Hamas has publicly been silent about the migrant phenomenon. It sees the open Egyptian border as a sign of warming the ties between Egypt and Gaza's Hamas rulers as it seeks help and a long-term ceasefire agreement with Israel and Egypt that will ease the restrictions on Gaza.
"I do not deny that there are any who will go out and leave," said Hamas official Ghazi Hamad. "We are struggling to make life easier for people … every day, look here and there and look for opportunities."
Daniel Estrin / NPR
Egypt allows only a few hundred Gaza travelers a day, so Hamas maintains a month-long waiting list. Those who pay for "coordination" – a bribe that is believed to be pocketed by authorities on both sides of the border – are bumped up higher on the list.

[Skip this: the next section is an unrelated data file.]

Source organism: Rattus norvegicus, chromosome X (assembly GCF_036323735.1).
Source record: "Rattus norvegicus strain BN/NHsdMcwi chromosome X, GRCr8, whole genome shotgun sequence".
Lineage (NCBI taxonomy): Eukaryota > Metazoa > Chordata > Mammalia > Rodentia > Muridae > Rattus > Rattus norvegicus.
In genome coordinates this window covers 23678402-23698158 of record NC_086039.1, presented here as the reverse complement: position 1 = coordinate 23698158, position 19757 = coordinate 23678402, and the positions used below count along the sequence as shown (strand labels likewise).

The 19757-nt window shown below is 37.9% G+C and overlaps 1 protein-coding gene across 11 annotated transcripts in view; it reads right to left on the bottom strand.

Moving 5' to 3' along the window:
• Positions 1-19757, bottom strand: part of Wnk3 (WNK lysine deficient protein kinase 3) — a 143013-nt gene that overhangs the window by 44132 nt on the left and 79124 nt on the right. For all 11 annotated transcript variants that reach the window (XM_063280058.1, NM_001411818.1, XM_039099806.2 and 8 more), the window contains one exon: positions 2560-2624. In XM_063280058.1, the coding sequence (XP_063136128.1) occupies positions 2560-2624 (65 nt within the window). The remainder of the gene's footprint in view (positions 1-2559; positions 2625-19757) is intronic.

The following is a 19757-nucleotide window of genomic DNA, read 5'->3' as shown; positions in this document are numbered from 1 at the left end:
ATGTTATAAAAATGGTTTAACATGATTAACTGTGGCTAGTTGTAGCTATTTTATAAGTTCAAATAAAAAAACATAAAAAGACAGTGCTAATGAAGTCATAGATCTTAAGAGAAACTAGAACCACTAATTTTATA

The last straw for Siham Shamalakh, an English translator and mother of two, was Israel's Prince in March, who hit a Hamas security building around the corner from her well-appointed Gaza City apartment. She slept in the living room, away from windows for a week and signed up for the waiting list to leave for Egypt.
Across her bedroom, balcony is a building that she and her neighbors believe in a Hamas affiliated group recently moved in – due to the sudden appearance of guards and police officers in the street and new air conditioners installed on a previous plot floor in the building.
She is convinced that it will also target an Israeli airstrike one day.
"I won't sleep [while] I'm afraid of the bombings and the missiles, whether they are from the Israelis or from Hamas," she says. "I know I have a nice occasion and life in Gaza is great when it is peaceful. But when the escalation comes, I change my mind. I say no, I want to catch hell from here."
Gaza's flight also includes doctors and surgeons.